drednicolson
Reply to  texasjimbrock
October 12, 2017 5:08 pm

Increasingly becoming California nightmarin’ for the residents who actually pay the taxes.

Phil R
October 12, 2017 9:51 am

Somewhat OT, but about the wildfires…has there been any news or reporting of the fires endangering any wind or solar farms?

Sheri
Reply to  Phil R
October 12, 2017 10:15 am

When there was a wildfire at the 11 turbine wind plant south of my house, it just burned around the turbines. It was very fast moving, so I don’t think there was any attempt to keep the fire from going through—the houses nearby were the priority. If it did any damage to the turbines, that was not reported.
There was a burning wind turbine in southwestern Wyoming that started a wildfire in the sagebrush. There wasn’t much wind, so the fire was out fairly quickly.

Phil R
Reply to  Sheri
October 12, 2017 10:43 am

Sheri,
Thanks for the reply. It was just a curious question. I was just thinking that if nothing else, wildfires are commonplace in California, and as more and more solar and wind farms are built, Eventually the two will meet. Maybe not solar farms so much because I think they tend to be located in more arid, sunny areas, but bird mincers don’t have that limitation and can be located in areas with much more potential fuel.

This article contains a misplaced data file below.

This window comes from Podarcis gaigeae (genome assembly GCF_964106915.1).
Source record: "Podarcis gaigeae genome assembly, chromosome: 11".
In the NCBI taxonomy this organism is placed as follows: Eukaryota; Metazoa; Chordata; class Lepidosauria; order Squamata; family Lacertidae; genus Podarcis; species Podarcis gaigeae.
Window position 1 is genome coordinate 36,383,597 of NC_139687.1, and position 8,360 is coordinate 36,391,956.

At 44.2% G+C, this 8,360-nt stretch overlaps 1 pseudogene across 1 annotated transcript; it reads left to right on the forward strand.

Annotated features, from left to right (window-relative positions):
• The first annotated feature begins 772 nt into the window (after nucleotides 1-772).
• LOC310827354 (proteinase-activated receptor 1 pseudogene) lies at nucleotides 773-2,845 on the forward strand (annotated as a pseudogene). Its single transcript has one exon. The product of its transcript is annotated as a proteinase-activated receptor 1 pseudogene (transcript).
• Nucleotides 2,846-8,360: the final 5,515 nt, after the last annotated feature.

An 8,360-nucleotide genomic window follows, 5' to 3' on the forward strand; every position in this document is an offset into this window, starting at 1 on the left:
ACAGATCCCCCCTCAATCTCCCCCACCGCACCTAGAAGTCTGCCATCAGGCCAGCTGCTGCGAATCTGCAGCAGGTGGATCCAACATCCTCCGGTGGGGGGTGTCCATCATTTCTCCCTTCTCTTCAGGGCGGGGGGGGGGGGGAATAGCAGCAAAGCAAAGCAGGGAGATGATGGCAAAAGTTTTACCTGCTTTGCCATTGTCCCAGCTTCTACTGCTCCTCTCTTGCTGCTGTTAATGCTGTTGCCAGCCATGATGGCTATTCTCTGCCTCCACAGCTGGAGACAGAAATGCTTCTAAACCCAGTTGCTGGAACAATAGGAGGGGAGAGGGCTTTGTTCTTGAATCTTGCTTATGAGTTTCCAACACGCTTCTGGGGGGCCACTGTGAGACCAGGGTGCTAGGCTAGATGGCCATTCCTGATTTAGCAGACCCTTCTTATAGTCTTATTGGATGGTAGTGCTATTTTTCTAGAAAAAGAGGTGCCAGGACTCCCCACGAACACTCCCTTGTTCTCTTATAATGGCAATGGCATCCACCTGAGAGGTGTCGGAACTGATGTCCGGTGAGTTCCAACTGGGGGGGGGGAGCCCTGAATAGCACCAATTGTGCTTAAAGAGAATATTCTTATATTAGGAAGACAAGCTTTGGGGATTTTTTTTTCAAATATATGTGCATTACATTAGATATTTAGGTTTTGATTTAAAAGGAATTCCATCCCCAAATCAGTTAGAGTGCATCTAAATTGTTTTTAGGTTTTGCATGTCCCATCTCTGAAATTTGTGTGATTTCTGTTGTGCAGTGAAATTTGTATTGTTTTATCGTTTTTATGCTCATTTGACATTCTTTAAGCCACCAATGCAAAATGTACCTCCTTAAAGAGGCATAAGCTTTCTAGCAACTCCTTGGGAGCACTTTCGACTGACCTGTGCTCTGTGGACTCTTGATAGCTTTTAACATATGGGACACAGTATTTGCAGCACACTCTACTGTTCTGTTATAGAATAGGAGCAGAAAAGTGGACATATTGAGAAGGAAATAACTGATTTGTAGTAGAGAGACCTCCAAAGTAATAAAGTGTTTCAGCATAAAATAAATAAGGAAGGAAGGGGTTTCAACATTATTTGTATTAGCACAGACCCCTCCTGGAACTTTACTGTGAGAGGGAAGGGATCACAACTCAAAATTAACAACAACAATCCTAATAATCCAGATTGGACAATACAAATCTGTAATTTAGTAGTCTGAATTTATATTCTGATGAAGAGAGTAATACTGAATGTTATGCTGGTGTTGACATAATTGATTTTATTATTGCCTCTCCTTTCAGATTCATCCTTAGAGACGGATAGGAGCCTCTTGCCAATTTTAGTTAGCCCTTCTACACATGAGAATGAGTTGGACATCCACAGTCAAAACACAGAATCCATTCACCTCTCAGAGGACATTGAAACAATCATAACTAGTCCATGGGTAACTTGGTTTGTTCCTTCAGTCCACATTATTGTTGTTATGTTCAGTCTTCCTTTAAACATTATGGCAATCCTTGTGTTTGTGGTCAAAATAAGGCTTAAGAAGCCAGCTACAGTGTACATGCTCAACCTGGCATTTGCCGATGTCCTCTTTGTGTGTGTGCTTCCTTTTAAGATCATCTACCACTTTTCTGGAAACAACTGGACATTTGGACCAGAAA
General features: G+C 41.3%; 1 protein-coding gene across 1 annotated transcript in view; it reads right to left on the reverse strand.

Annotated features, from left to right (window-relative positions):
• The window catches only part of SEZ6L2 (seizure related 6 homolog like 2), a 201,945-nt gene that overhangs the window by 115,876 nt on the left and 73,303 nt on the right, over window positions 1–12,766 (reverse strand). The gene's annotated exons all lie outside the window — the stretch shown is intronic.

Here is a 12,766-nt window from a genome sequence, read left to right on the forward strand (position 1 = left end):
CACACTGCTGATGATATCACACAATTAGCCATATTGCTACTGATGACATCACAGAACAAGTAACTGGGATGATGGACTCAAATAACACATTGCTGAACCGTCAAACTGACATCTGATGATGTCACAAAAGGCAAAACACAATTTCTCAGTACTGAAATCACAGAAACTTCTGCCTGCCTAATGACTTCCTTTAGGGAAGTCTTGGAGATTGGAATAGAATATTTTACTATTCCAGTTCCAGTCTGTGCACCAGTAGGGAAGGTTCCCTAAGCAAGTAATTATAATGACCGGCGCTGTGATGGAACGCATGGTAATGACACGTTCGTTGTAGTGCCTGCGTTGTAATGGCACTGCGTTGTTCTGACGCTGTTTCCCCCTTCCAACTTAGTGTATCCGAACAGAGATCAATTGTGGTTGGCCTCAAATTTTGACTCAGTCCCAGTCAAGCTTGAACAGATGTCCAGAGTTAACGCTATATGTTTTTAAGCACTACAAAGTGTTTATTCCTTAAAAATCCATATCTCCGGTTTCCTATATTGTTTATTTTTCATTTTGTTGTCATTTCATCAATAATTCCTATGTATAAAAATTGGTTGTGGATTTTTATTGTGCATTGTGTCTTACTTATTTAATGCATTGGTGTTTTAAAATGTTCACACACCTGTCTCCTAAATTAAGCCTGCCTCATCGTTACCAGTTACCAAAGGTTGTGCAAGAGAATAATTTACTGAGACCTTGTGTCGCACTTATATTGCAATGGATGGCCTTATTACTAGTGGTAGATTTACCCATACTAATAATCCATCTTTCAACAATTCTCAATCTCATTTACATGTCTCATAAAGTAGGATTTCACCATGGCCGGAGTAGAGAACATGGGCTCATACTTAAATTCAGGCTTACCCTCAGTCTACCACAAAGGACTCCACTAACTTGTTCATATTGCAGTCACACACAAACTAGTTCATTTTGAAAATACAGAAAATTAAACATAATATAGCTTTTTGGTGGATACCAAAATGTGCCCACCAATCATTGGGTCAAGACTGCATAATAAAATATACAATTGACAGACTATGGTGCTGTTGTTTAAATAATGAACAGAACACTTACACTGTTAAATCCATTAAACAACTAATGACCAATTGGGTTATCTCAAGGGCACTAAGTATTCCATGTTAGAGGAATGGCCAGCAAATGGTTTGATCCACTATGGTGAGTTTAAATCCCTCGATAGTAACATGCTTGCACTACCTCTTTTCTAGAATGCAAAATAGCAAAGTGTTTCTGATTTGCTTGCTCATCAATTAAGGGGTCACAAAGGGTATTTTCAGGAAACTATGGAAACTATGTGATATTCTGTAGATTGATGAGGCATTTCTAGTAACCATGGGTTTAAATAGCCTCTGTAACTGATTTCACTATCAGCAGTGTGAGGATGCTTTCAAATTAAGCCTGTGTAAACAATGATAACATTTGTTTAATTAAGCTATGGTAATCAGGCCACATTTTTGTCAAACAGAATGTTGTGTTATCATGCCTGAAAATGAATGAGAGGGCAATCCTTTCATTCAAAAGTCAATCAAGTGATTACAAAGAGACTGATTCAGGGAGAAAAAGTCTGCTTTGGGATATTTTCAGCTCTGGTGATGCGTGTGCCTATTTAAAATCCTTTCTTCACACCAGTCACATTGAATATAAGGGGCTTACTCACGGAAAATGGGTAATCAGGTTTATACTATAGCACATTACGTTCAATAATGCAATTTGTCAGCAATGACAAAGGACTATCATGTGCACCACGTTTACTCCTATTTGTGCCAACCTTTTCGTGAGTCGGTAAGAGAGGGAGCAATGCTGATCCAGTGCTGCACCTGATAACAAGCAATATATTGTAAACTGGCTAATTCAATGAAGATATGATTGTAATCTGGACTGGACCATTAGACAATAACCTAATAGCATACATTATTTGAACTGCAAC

johchi7
Reply to  Sheri
October 12, 2017 12:14 pm

If you look at most wind farm’s and solar farm’s they’re in area’s that have few tall tree’s and the construction sites are usually cleared of all flora before building starts. Thereby killing natures carbon sinks to build products that take a lot of carbon in their creation today in their ideologies to reduce future CO2 emissions. Liberal logic at its twisted best is to not care about now to plan for the future when screaming about how high it is now since the industrial age increased CO2.

Bryan A
Reply to  Sheri
October 12, 2017 12:27 pm

Looking in Google Earth, the area that was Coffey Park lost around 600 homes and about 10% had Roof Top Solar but I don’t believe that there was any Commercial (grid level) Solar installations involved nor Grid Level wind either

USNotAmerica
Reply to  Sheri
October 16, 2017 8:39 pm